There weren’t any headlines (or even many tweets) about Oracle Fusion Financials emanating from this year’s Oracle OpenWorld (#OOW12) conference. Maybe that’s by design, because it’s not in Oracle’s best interest to kick up a lot of dust about ERP migration. The financial applications software market is mature, and market share leaders such as Oracle have less interest in getting customers to upgrade than they did a decade ago. For a software vendor with a large installed base, cashing rich maintenance checks is more profitable than selling new software, and arguably is as dependable a source of revenue as software-as-a-service (SaaS) contracts. Companies, and especially CFOs and controllers, see replacing ERP systems akin to a root canal procedure: expensive and painful and best put off as long as possible. In North America (and to a much more limited extent in Europe) a major upgrade of a company’s current ERP software usually means it’s time to evaluate alternatives. For the incumbent, any time there’s a major upgrade there’s the potential to lose a customer.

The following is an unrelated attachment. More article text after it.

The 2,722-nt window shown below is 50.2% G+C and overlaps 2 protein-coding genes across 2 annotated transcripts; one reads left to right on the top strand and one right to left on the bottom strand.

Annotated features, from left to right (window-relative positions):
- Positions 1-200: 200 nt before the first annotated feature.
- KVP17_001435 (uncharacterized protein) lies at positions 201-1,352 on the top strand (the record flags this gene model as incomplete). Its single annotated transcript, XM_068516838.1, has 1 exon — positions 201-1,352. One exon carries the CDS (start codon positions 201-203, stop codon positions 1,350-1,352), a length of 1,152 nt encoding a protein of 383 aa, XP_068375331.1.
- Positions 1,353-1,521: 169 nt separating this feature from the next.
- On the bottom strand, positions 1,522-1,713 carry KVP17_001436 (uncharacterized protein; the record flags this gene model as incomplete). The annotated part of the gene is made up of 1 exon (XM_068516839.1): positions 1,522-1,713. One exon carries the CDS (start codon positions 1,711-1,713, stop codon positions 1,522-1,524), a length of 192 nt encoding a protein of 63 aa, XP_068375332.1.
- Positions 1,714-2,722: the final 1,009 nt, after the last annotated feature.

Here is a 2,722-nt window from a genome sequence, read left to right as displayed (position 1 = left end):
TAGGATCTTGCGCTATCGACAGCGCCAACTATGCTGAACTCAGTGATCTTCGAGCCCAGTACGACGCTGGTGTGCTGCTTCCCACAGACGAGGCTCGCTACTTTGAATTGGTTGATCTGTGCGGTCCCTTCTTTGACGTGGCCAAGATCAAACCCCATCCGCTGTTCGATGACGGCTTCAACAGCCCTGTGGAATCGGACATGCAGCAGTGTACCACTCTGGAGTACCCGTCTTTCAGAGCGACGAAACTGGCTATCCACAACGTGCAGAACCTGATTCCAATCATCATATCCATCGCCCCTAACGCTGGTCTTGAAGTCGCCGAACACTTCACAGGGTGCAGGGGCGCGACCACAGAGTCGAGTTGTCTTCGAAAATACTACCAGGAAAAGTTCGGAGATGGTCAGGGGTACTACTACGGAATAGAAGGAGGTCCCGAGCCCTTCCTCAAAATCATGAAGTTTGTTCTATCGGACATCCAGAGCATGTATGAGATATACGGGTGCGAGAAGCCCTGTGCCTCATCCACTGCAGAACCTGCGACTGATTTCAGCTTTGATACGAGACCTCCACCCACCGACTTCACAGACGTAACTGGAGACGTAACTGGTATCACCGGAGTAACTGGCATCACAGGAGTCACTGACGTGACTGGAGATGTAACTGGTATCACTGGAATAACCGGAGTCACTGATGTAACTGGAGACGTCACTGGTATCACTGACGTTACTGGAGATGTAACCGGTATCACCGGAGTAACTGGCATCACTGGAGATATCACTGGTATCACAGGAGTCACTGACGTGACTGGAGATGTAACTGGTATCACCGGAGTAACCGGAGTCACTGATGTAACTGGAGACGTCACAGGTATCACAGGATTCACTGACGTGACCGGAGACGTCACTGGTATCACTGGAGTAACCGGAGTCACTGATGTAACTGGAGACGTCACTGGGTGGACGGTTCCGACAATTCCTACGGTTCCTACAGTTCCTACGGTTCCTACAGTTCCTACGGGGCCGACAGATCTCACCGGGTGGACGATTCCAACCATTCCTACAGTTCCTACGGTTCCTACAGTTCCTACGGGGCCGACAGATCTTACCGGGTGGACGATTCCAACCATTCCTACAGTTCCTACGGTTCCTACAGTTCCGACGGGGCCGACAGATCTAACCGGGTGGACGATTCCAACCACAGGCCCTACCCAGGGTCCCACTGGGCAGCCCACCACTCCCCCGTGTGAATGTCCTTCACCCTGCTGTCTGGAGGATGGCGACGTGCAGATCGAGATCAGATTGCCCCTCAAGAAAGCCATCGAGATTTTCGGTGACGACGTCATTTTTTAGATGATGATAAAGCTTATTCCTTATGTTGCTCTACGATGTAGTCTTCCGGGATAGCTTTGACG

Back in the old days (20 years ago or so) companies that wanted to expand or update their telephone systems had to do what was called a “forklift migration.” In other words, they had to remove big, heavy and very expensive boxes of electronics from an equipment room and replace them with newer big, heavy and very expensive boxes. The process of adding, deleting or changing people, offices and phone numbers was equally burdensome and costly. This all seems quaint now because digital telephony and voice over IP (VOIP) have completely changed the technology underpinnings of voice communications. I bring this up because we may be on the verge of substantially reducing the “forklift migration” equivalent of replacing or updating on-premises ERP systems and other enterprise software. This possibility is important for software vendors as well as users. Retaining a maintenance base and revenue stream has become a key strategic objective for any enterprise software provider. In North America in particular, companies that have outgrown their enterprise system or want to replace it almost never exhibit total brand loyalty. Instead they begin the replacement process by looking at alternatives, winnow it down to a short list and then select the best of the lot. If migration is as much work as implementing a new system, organizations are likely to view replacement as an equally attractive option, increasing the probability that the incumbent vendor will lose a customer. But if there’s little pain in changing an ERP system to acquire new functional capabilities or meet other objectives, incumbent vendors stand to benefit.